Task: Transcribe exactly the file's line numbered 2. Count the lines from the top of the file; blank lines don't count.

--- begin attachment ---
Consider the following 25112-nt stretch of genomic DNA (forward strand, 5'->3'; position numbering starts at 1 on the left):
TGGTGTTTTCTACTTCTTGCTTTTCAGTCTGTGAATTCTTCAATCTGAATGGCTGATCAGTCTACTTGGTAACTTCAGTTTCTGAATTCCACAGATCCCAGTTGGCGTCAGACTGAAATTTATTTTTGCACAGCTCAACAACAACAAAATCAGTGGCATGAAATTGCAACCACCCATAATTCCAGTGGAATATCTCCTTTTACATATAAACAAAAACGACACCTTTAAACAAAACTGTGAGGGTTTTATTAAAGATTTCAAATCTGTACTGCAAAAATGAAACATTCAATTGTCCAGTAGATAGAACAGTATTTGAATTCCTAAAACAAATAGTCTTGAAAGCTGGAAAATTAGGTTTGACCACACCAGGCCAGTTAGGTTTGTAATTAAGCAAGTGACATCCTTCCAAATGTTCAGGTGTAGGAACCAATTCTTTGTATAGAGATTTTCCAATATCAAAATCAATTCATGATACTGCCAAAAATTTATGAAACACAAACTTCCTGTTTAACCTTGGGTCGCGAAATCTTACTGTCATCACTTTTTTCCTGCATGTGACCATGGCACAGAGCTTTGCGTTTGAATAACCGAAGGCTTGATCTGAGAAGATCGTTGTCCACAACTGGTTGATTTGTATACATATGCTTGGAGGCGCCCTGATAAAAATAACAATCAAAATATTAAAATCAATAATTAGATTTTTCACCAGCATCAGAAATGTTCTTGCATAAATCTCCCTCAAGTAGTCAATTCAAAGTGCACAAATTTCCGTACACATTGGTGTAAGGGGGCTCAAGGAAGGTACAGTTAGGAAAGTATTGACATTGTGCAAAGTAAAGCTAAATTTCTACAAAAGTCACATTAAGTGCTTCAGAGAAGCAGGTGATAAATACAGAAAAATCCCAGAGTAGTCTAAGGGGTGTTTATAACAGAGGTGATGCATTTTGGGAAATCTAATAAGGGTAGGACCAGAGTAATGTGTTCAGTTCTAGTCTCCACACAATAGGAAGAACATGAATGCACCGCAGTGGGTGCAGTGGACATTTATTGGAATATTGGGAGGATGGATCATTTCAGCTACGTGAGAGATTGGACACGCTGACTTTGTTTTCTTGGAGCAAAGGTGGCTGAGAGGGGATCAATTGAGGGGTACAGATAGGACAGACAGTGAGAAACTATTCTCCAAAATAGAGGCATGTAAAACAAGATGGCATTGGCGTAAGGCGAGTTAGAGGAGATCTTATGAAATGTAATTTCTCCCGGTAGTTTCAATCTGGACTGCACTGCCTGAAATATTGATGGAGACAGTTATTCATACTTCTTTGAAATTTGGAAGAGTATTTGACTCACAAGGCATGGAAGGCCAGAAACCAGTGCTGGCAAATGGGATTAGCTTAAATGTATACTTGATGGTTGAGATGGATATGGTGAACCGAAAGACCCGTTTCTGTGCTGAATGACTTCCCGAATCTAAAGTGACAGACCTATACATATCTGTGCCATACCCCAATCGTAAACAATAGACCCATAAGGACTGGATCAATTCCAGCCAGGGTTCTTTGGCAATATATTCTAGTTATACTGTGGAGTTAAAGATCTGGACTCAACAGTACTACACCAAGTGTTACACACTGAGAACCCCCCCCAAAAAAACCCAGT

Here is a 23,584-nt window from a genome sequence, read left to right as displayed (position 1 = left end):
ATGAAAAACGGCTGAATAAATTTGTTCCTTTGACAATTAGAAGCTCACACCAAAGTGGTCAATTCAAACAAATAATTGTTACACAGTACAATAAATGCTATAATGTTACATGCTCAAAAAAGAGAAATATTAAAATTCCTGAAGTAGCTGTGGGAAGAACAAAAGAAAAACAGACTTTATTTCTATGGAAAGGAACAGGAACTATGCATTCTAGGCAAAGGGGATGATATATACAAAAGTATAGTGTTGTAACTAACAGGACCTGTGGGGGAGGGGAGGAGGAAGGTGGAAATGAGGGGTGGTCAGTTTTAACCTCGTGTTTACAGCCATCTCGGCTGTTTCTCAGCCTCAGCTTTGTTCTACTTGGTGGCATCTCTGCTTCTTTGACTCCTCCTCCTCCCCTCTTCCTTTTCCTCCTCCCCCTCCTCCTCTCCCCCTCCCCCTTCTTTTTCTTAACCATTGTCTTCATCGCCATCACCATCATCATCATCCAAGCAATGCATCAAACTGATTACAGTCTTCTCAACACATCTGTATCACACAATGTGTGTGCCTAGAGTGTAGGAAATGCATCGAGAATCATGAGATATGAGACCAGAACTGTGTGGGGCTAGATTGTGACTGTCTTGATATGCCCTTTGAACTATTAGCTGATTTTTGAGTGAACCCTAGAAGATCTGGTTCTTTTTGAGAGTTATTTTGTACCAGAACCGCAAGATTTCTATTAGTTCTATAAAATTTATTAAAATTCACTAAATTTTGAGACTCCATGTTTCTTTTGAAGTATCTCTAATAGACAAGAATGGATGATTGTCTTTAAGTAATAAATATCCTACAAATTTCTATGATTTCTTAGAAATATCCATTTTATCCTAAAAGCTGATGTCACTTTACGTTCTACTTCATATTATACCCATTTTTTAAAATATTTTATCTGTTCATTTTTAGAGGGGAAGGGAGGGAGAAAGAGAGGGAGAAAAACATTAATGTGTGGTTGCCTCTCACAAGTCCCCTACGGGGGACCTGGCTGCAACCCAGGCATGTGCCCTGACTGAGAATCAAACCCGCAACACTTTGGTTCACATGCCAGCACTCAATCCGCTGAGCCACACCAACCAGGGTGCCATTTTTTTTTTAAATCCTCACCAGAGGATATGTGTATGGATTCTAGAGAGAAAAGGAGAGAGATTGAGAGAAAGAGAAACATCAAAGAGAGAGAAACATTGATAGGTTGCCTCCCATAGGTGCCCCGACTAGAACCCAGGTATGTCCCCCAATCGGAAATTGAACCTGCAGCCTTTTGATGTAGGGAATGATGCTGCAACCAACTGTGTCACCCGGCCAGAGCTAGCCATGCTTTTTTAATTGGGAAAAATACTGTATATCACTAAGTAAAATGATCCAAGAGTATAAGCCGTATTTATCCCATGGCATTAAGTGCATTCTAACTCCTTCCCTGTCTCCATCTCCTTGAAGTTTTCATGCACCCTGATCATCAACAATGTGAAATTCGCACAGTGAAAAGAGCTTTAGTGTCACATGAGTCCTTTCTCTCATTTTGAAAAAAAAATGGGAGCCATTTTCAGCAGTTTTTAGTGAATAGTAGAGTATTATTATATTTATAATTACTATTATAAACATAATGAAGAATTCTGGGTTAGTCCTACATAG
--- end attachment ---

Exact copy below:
TGGTGTTTTCTACTTCTTGCTTTTCAGTCTGTGAATTCTTCAATCTGAATGGCTGATCAGTCTACTTGGTAACTTCAGTTTCTGAATTCCACAGATCCCAGTTGGCGTCAGACTGAAATTTATTTTTGCACAGCTCAACAACAACAAAATCAGTGGCATGAAATTGCAACCACCCATAATTCCAGTGGAATATCTCCTTTTACATATAAACAAAAACGACACCTTTAAACAAAACTGTGAGGGTTTTATTAAAGATTTCAAATCTGTACTGCAAAAATGAAACATTCAATTGTCCAGTAGATAGAACAGTATTTGAATTCCTAAAACAAATAGTCTTGAAAGCTGGAAAATTAGGTTTGACCACACCAGGCCAGTTAGGTTTGTAATTAAGCAAGTGACATCCTTCCAAATGTTCAGGTGTAGGAACCAATTCTTTGTATAGAGATTTTCCAATATCAAAATCAATTCATGATACTGCCAAAAATTTATGAAACACAAACTTCCTGTTTAACCTTGGGTCGCGAAATCTTACTGTCATCACTTTTTTCCTGCATGTGACCATGGCACAGAGCTTTGCGTTTGAATAACCGAAGGCTTGATCTGAGAAGATCGTTGTCCACAACTGGTTGATTTGTATACATATGCTTGGAGGCGCCCTGATAAAAATAACAATCAAAATATTAAAATCAATAATTAGATTTTTCACCAGCATCAGAAATGTTCTTGCATAAATCTCCCTCAAGTAGTCAATTCAAAGTGCACAAATTTCCGTACACATTGGTGTAAGGGGGCTCAAGGAAGGTACAGTTAGGAAAGTATTGACATTGTGCAAAGTAAAGCTAAATTTCTACAAAAGTCACATTAAGTGCTTCAGAGAAGCAGGTGATAAATACAGAAAAATCCCAGAGTAGTCTAAGGGGTGTTTATAACAGAGGTGATGCATTTTGGGAAATCTAATAAGGGTAGGACCAGAGTAATGTGTTCAGTTCTAGTCTCCACACAATAGGAAGAACATGAATGCACCGCAGTGGGTGCAGTGGACATTTATTGGAATATTGGGAGGATGGATCATTTCAGCTACGTGAGAGATTGGACACGCTGACTTTGTTTTCTTGGAGCAAAGGTGGCTGAGAGGGGATCAATTGAGGGGTACAGATAGGACAGACAGTGAGAAACTATTCTCCAAAATAGAGGCATGTAAAACAAGATGGCATTGGCGTAAGGCGAGTTAGAGGAGATCTTATGAAATGTAATTTCTCCCGGTAGTTTCAATCTGGACTGCACTGCCTGAAATATTGATGGAGACAGTTATTCATACTTCTTTGAAATTTGGAAGAGTATTTGACTCACAAGGCATGGAAGGCCAGAAACCAGTGCTGGCAAATGGGATTAGCTTAAATGTATACTTGATGGTTGAGATGGATATGGTGAACCGAAAGACCCGTTTCTGTGCTGAATGACTTCCCGAATCTAAAGTGACAGACCTATACATATCTGTGCCATACCCCAATCGTAAACAATAGACCCATAAGGACTGGATCAATTCCAGCCAGGGTTCTTTGGCAATATATTCTAGTTATACTGTGGAGTTAAAGATCTGGACTCAACAGTACTACACCAAGTGTTACACACTGAGAACCCCCCCCAAAAAAACCCAGT